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Modena--Balsamic Vinegar Report


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Modena--Balsamic Vinegar Report

James G | Jun 3, 2002 01:43 PM

Not sure if this belongs here or in the 'general' topic, so apologies if I am posting improperly. Anyway, one of the objectives of our visit to Modena was to experience the traditional balsamic vinegar. Upon arrival (after wearily negotiating the maze of one-way streets that seem to be the Italians' way of testing whether you *really* want to see their famous towns) we found a caffe on the main piazza in town that offers 'digustazione' of ABTM (my abbreviation for 'aceto balsamic tradizonale di Modena'). This is in fact just a taste of only the 12-year old vinegar made by the one brand they sell, and while it is free, and they will let you sample the older stuff if you persist, the prices are very high: 12-year old for 42 euros, 25-year old for 80 euros, or 35-year old for 145 euros (!). My advice: skip this, and go instead to the market around the corner, where you can taste the difference among the ages of vinegar and also compare with the non-traditional stuff. The prices here are much lower, but they are lower still at the vinegar producers' places themselves. You cannot just drop in on these producers, but the tourist office on the square in town will arrange a visit if you ask. We asked one morning and were set up with a visit to the Acetaia di Giorgio, located just outside town. The reception there was very warm and friendly, and Giovanna, the wife of Giorgio, gave us an excellent tour of their facility in wonderful English (Giorgio, whose English is less fluent, was showing the place to a bilingual Australian couple). They sell their vinegars only to restaurants and to visitors, 35 euros for the 12-year old and 65 euros for the 25-year old "plus" (it is actually hard to say how old it is, since it is only 'at least' 25 years old). An added perk: they are experimenting with single-wood barrel aging for some of their batches, instead of rotating the vinegar among barrels of oak, cherry, mulberry, juniper, and chestnut. The resulting vinegars, which they have produced in only-cherry and only-juniper barrels, were available for us to taste, but not yet to buy. When they are available, in September, I think they will make a big splash, since they were very interesting flavors that are instantly distinguishable from the other stuff. They have a website if you're interested:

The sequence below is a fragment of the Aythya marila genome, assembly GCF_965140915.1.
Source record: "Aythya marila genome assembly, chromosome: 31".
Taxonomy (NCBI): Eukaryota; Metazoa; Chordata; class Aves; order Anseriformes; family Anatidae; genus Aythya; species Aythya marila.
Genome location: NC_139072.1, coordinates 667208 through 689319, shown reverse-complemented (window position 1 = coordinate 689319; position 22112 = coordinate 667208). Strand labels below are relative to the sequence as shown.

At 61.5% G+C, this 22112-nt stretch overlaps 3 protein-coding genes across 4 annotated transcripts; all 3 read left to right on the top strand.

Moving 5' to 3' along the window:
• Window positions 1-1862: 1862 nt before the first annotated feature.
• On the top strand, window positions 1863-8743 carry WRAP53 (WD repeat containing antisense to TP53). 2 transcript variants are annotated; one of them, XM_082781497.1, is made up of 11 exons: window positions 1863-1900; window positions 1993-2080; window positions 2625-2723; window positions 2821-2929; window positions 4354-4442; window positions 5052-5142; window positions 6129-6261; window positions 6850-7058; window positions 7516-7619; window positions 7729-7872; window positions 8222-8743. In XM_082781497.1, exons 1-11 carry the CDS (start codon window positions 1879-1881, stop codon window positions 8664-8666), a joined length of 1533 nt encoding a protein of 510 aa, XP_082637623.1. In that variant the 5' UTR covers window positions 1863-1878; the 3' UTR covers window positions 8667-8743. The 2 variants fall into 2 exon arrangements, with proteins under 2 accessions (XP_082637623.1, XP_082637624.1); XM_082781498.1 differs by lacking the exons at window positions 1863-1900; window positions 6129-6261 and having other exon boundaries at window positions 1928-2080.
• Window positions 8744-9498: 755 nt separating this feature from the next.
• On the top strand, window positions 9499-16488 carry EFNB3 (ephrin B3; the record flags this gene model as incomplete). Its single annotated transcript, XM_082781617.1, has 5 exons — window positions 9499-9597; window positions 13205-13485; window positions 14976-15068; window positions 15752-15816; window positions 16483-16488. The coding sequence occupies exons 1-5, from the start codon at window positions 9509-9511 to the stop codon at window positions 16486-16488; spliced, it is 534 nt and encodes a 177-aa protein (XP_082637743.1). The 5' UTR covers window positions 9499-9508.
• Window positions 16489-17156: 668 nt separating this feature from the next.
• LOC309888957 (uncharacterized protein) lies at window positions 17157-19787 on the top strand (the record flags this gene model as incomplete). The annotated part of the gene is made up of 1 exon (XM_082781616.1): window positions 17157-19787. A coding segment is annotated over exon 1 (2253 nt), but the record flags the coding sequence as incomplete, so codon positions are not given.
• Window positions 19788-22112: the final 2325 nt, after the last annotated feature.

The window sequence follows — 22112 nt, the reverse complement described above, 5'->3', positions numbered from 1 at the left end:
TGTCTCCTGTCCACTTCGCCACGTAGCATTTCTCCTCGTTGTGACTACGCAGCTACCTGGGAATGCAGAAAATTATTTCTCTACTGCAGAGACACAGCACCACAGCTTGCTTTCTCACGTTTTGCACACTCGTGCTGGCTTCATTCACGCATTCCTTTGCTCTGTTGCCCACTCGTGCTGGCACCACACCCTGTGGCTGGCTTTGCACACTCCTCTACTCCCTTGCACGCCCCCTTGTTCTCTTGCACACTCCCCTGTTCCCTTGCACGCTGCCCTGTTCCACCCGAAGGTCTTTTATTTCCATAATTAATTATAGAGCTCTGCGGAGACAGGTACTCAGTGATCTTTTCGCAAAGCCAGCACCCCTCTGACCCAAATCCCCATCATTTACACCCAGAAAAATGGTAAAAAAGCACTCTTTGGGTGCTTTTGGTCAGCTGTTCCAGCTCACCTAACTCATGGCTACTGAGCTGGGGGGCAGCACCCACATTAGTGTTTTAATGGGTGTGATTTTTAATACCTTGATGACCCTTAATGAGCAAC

(Incidentally, I am in no way connected to this company or family, but think they produce a great product.)


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